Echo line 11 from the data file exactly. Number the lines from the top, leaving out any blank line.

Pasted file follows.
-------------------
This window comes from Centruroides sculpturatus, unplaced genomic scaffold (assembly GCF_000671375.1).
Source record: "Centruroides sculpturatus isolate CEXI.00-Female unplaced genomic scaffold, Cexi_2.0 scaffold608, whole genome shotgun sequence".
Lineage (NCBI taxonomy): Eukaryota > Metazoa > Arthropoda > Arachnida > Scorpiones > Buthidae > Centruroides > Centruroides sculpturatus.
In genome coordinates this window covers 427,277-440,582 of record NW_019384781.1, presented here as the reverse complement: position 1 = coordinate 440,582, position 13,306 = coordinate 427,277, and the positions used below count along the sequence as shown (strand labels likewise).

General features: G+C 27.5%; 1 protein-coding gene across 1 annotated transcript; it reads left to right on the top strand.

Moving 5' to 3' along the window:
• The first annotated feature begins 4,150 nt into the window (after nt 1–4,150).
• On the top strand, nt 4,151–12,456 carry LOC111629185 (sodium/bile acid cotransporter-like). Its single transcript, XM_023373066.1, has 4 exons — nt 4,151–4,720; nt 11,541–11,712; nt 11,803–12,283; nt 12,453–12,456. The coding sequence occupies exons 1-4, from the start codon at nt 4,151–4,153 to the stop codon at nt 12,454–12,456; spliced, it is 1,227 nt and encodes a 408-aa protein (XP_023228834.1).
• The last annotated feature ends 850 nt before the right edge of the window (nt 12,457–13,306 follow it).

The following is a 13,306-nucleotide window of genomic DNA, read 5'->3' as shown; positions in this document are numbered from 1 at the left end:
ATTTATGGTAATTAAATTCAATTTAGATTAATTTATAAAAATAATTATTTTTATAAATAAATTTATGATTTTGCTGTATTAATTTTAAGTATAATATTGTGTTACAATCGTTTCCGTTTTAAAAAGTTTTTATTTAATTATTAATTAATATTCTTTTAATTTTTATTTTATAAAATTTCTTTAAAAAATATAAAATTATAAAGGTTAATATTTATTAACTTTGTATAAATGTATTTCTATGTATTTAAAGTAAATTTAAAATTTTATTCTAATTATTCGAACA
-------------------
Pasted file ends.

ATTTATGGTAATTAAATTCAATTTAGATTAATTTATAAAAATAATTATTTTTATAAATAAATTTATGATTTTGCTGTATTAATTTTAAGTATAATATTGTGTTACAATCGTTTCCGTTTTAAAAAGTTTTTATTTAATTATTAATTAATATTCTTTTAATTTTTATTTTATAAAATTTCTTTAAAAAATATAAAATTATAAAGGTTAATATTTATTAACTTTGTATAAATGTATTTCTATGTATTTAAAGTAAATTTAAAATTTTATTCTAATTATTCGAACA